Petro-Canada has recently opened up a pre-paid mobile phone service, available in any of its gas stations, and is preparing to launch a series of fast food outlets with drive throughs so that drivers can fill up and then grab a quick bite to eat.

Pizza Pizza


What is a free market without pizza? This may indeed be the question the original founders of Canada’s largest pizza chain, Pizza Pizza, asked when they started the first restaurant in 1967.

Since then, Pizza Pizza has gone on to open 500 locations across the country, with most of them located in Ontario. Although many consider Pizza Pizza to be the “McDonald’s of pizza”, they continue to enjoy good sales and increasing expansion.

Second Cup

The Second Cup is a Canadian coffee chain with over 350 stores across the country. It was started in 1975 as a specialty coffee shop for hip people but has since run into stiff competition from the Seattle-based Starbuck’s coffee chain.

In 2001 a former Quebec terrorist from the FLQ (Front de Liberation du Quebec) firebombed three Montreal Second Cup stores and is now serving life in prison.

Tim Horton’s

Tim Horton’s is not only the largest quasi-fast food enterprise in Canada, it is also a national icon and a national craze to rival hockey. Despite operating over 3,598 restaurants across North America, not a single Tim Horton’s location has ever had a defecit quarter. Proof of this can be seen by the long line of cars at every Tim Horton’s drivethrough in the morning and the nearly full restaurants in the middle of the night.

Founded in 1964 by Canadian hockey player Tim Horton (who later died in a car crash), it has gone on to be the world’s second biggest coffee chain after Starbuck’s, although the majority of it’s operations are in Canada. Since 2001 Tim Horton’s has begun operating stores in the United States where the same spectacular success has seen over 500 US locations in just over 5 years!

Tim Horton’s serves coffee, tea, doughnuts, sandwiches, bagels, pastries, cakes, and many other goods, all made fresh in the store. They have experienced wild summertime success with their original “Ice Cap” (ice cappuccino) brand of beverages.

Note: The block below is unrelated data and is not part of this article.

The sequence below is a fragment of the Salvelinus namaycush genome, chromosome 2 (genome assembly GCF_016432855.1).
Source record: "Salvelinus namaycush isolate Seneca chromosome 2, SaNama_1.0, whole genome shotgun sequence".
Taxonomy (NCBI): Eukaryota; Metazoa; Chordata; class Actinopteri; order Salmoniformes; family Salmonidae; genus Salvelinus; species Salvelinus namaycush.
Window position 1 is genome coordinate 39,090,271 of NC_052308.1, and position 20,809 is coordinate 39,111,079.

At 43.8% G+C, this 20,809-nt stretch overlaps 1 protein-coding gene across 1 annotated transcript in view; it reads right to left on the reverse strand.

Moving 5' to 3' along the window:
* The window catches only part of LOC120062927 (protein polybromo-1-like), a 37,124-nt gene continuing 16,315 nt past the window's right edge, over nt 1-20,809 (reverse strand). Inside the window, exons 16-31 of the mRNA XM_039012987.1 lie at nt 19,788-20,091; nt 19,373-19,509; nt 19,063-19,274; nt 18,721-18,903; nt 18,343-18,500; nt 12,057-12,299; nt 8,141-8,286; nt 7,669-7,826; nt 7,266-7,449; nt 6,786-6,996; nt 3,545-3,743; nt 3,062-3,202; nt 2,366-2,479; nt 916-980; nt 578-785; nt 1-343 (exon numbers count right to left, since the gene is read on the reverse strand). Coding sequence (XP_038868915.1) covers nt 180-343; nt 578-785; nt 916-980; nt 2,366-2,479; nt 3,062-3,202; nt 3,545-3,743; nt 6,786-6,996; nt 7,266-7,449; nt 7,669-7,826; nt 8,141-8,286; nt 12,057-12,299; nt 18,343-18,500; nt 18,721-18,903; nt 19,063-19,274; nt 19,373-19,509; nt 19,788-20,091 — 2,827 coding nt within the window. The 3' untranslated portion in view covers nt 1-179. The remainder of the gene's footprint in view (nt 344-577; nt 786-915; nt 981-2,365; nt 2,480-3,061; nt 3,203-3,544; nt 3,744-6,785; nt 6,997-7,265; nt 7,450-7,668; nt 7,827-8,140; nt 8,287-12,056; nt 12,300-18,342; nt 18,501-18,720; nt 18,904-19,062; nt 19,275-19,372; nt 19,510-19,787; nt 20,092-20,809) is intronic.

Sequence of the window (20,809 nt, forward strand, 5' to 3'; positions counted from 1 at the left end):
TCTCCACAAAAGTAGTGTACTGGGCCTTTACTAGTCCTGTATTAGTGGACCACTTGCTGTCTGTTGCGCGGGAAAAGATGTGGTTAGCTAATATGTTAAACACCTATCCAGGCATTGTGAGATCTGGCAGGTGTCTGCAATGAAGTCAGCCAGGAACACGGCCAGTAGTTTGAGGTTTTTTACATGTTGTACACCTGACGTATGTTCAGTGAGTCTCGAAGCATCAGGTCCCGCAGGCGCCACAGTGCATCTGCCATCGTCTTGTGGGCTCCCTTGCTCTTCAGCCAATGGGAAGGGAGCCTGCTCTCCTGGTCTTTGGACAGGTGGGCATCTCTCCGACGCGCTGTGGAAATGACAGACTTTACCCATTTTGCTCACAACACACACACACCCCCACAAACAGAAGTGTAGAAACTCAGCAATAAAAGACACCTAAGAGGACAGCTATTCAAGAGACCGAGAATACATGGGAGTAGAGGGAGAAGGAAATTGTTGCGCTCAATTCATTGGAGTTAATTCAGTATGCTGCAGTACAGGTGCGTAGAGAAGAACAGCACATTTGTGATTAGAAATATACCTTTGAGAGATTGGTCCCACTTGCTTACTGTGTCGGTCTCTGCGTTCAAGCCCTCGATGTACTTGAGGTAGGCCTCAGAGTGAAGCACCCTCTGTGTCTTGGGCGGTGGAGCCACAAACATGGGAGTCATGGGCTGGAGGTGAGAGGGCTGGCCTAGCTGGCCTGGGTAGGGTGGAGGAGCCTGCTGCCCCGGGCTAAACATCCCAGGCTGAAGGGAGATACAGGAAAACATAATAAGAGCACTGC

Tim Horton’s can be found in every corner of Canada. If one were to lift up a rock in a farm field, one wouldn’t be too surprised to see a Tim Horton’s underneath, jam packed with happy customers.

Zeller’s


Founded in 1931 by Walter Zeller of Brampton, Ontario, Zeller’s has gone on to become Canada’s 2nd largest discount retailer with 276 stores across the country.

Zeller’s offers everything from men’s, women’s and children’s clothing to furniture to cutlery to garden supplies. Most Zeller’s stores include a diner-style restaurant.

In 1978 the Hudson’s Bay Company acquired Zeller’s and increased the chain’s visibility, but in more recent years Zeller’s has come into bitter competition with the US giant Wal-Mart and has seen sales drop. Zeller’s, as a result, is trying to re-orient itself as a “middle-range” discount superstore, a bit pricier than Wal-Mart but a lot cheaper than The Bay.




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3 thoughts on “Canadian Retail Chains

  1. Updates:

    Zellers is almost done for, with U.S. retail giant Target planning to buy most of the store's leases and converting them to Target stores.

    Also, Best Buy and Future Shop cannot accurately be called competitors, since Best Buy owns Future Shop. However, there are instances when a Best Buy is located right across the street from a Future Shop, which is kind of weird.

    Other Canadian retailers that are successful chains: Winners, HomeSense, Home Outfitters.